Social media was supposed to usher in a golden age of branding. But things didn’t turn out that way.
Marketers originally thought that Facebook, YouTube, and Twitter would let them bypass mainstream media and connect directly with customers. Hoping to attract huge audiences to their brands, they spent billions producing their own creative content. But consumers never showed up. In fact, social media seems to have made brands less significant.
What happened? The issue is, social media has transformed how culture works, in a way that weakens certain branding techniques. It has united once-isolated communities into influential crowd-cultures. Crowd-cultures are very prolific cultural innovators. Their members produce their own content—so well that companies simply can’t compete. Consider that people making videos in their living rooms top the charts on YouTube, which few companies have managed to crack.
While they diminish the impact of branded content, crowd-cultures grease the wheels for an alternative approach, cultural branding. In it, a brand sets itself apart by promoting a new ideology that springs from the crowd. Chipotle did this successfully when it made two short films critiquing industrial food, tapping into a movement that began in the organic-farming subculture and blew up into a mainstream concern on social media. Other good examples come from personal care. Axe revived its brand by becoming an over-the-top cheerleader for the “lad” crowd that arose as a response to politically correct gender politics. Dove championed the other side of the divide, with campaigns that spoke to crowd-culture concerns about unhealthy beauty standards for women.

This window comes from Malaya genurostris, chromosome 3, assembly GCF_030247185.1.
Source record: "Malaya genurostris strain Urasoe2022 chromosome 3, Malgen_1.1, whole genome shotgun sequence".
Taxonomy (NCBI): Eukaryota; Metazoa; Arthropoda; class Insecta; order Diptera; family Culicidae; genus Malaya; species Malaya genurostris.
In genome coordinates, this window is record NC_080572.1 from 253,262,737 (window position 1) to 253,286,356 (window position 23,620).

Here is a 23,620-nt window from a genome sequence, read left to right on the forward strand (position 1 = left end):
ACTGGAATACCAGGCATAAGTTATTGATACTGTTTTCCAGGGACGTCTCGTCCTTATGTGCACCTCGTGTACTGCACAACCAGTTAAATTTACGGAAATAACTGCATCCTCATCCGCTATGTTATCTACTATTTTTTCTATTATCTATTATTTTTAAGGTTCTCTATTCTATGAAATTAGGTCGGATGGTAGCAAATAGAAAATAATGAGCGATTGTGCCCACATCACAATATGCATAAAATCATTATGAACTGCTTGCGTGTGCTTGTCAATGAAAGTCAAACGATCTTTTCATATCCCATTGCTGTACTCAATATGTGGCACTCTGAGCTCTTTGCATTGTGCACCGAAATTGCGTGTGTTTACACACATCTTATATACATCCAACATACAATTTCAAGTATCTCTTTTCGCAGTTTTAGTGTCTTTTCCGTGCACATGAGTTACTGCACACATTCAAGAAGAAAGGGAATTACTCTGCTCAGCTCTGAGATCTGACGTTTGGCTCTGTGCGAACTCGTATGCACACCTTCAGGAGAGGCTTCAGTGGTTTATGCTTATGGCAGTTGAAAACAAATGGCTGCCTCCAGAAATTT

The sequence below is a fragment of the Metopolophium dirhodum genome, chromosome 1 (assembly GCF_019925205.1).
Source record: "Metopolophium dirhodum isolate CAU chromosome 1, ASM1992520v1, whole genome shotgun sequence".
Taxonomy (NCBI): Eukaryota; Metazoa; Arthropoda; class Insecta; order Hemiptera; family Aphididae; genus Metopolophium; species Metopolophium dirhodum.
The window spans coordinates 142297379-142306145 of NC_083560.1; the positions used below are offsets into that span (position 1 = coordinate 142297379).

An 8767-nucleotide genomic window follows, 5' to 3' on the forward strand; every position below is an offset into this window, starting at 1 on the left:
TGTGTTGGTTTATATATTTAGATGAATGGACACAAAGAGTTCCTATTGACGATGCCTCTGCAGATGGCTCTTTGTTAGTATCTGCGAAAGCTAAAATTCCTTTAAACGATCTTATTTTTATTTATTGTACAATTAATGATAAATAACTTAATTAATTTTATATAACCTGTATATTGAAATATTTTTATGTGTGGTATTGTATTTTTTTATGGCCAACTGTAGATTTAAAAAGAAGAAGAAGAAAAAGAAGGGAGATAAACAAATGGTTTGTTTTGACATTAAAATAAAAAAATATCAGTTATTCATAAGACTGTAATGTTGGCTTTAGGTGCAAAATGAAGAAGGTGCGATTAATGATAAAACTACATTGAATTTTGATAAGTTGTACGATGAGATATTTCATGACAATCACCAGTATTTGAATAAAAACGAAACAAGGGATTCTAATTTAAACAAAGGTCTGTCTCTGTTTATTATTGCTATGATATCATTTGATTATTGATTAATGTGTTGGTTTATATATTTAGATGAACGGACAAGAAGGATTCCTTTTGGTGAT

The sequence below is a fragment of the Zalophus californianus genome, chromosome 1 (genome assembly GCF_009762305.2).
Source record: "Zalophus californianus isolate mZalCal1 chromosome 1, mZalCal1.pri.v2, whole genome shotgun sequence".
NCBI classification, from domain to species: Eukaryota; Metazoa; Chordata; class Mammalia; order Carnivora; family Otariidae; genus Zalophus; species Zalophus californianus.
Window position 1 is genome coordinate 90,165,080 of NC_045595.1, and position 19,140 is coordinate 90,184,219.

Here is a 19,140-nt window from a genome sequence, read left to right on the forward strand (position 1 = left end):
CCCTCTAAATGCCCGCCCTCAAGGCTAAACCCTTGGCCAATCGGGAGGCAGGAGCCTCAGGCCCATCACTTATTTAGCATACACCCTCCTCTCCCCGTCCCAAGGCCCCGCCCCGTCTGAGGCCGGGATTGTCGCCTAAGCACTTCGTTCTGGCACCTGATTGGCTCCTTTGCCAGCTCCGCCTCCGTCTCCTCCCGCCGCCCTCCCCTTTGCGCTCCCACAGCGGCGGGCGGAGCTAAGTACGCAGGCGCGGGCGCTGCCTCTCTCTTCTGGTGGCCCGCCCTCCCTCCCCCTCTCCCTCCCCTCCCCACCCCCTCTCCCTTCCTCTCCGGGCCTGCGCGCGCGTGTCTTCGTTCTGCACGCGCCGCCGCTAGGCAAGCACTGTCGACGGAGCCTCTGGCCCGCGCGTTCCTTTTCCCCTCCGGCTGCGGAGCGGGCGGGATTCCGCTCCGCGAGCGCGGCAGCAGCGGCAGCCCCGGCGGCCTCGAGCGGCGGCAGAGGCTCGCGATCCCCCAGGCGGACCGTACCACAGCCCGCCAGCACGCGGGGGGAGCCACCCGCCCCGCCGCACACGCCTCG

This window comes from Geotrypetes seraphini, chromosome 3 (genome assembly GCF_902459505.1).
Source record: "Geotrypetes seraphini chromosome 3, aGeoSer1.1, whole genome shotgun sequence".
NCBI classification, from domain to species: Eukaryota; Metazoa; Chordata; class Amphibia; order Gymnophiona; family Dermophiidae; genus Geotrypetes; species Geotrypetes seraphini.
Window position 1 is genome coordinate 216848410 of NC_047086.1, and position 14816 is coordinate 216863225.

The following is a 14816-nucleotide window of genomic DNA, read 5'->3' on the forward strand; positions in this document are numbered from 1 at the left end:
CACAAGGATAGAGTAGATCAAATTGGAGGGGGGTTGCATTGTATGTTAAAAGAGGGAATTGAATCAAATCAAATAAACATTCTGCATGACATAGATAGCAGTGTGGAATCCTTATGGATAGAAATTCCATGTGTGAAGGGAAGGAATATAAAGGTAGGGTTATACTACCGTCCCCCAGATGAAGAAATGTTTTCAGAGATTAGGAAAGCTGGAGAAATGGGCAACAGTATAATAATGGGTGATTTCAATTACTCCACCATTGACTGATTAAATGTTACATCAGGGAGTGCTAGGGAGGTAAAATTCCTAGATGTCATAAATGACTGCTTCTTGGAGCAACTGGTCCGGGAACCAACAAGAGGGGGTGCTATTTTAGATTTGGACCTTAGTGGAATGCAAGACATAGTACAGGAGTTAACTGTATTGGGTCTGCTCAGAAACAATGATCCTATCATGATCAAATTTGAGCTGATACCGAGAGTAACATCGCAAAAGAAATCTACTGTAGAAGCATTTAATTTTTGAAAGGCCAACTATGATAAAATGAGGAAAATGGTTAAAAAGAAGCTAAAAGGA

Brands succeed when they break through in culture, and crowd-cultures are a great vehicle for doing that. But firms can’t identify the critical opportunities by relying on traditional segmentation and trend reports.
Above article is the summary from Harvard Business Review, read more in here: Branding in the age of social media